Posts Tagged environment

Irish med-tech firms confident about sector, as 2012 awards open for …

Monday, October 1st, 2012 | Permalink

… while 60pc of companies within the sector are positive about Ireland's current business environment – that's according to the findings of a new survey on Ireland's med-tech sector carried out by the Irish Medical Devices …

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Irish med-tech firms confident about sector, as 2012 awards open for …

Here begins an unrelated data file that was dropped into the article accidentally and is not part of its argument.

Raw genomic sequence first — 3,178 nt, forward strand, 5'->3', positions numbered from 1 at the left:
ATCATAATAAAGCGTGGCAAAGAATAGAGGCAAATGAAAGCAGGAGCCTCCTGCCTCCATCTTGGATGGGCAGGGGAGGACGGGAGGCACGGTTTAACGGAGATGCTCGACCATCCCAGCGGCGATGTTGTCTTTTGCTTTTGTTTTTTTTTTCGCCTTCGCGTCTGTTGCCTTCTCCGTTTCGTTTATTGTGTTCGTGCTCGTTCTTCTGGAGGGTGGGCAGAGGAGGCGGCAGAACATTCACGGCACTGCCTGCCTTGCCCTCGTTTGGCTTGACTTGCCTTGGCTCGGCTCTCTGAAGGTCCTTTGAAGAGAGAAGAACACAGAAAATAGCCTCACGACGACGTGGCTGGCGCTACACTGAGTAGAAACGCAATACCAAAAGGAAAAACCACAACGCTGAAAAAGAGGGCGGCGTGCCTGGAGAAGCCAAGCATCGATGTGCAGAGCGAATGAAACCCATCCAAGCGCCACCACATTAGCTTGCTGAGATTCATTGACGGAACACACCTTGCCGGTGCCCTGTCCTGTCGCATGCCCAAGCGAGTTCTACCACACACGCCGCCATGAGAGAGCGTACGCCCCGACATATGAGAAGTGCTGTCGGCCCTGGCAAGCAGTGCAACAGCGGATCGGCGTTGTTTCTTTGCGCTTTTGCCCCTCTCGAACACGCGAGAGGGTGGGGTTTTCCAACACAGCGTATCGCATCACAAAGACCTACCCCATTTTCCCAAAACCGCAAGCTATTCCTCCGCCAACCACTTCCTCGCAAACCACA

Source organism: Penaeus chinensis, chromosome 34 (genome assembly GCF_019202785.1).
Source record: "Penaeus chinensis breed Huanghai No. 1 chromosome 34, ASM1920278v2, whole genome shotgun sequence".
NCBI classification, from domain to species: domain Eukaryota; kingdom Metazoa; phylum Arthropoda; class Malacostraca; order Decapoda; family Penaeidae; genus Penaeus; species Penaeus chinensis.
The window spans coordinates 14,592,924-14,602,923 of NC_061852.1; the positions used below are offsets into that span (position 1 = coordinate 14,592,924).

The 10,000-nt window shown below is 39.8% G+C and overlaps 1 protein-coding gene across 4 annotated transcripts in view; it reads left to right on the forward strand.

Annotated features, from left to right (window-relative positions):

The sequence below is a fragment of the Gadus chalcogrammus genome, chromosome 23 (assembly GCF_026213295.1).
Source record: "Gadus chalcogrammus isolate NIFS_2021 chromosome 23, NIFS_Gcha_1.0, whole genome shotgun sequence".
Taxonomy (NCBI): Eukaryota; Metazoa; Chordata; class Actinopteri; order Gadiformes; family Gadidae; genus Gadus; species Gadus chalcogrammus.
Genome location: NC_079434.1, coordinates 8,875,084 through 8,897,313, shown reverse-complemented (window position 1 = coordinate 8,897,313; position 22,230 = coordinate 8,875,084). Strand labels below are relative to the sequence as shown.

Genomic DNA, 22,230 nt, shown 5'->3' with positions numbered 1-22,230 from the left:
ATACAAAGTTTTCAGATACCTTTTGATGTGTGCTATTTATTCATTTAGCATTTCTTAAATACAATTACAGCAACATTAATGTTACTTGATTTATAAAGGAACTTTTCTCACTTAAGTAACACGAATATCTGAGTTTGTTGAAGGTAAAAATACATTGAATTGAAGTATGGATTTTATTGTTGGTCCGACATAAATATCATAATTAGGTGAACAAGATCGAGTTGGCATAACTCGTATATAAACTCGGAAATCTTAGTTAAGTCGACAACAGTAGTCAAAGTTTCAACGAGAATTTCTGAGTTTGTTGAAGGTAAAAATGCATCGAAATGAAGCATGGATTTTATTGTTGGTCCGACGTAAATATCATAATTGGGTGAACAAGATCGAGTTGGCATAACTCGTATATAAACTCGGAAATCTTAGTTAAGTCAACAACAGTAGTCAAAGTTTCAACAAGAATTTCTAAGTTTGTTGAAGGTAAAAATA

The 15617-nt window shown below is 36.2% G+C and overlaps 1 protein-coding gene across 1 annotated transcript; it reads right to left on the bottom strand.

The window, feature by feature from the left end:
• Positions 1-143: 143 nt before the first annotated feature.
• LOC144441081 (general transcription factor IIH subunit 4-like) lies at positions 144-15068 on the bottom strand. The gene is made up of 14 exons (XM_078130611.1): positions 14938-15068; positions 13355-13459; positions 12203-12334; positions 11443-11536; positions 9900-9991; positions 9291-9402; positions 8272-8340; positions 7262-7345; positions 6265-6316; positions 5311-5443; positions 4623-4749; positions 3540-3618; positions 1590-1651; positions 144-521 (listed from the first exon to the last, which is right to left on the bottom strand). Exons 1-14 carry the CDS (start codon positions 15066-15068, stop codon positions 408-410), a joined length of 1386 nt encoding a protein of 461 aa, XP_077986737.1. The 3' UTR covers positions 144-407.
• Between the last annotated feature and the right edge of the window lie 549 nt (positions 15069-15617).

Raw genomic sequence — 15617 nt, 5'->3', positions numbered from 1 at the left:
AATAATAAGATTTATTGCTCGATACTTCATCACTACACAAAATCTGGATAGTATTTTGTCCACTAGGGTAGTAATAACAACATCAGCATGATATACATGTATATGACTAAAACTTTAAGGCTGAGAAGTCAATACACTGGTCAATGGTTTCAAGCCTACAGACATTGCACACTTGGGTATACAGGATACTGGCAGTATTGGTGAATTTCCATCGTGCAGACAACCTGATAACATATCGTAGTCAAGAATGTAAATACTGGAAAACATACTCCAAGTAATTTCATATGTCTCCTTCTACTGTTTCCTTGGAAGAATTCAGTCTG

Catholics Fight Church's Victims – Again | Care2 Causes

Thursday, March 15th, 2012 | Permalink

Catholic League President and frequent Fox News contributor Bill Donohue is calling for victims to be ‘fought one-by-one’ so the church can save money.

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Catholics Fight Church's Victims – Again | Care2 Causes

Needlestick injury

Friday, January 6th, 2012 | Permalink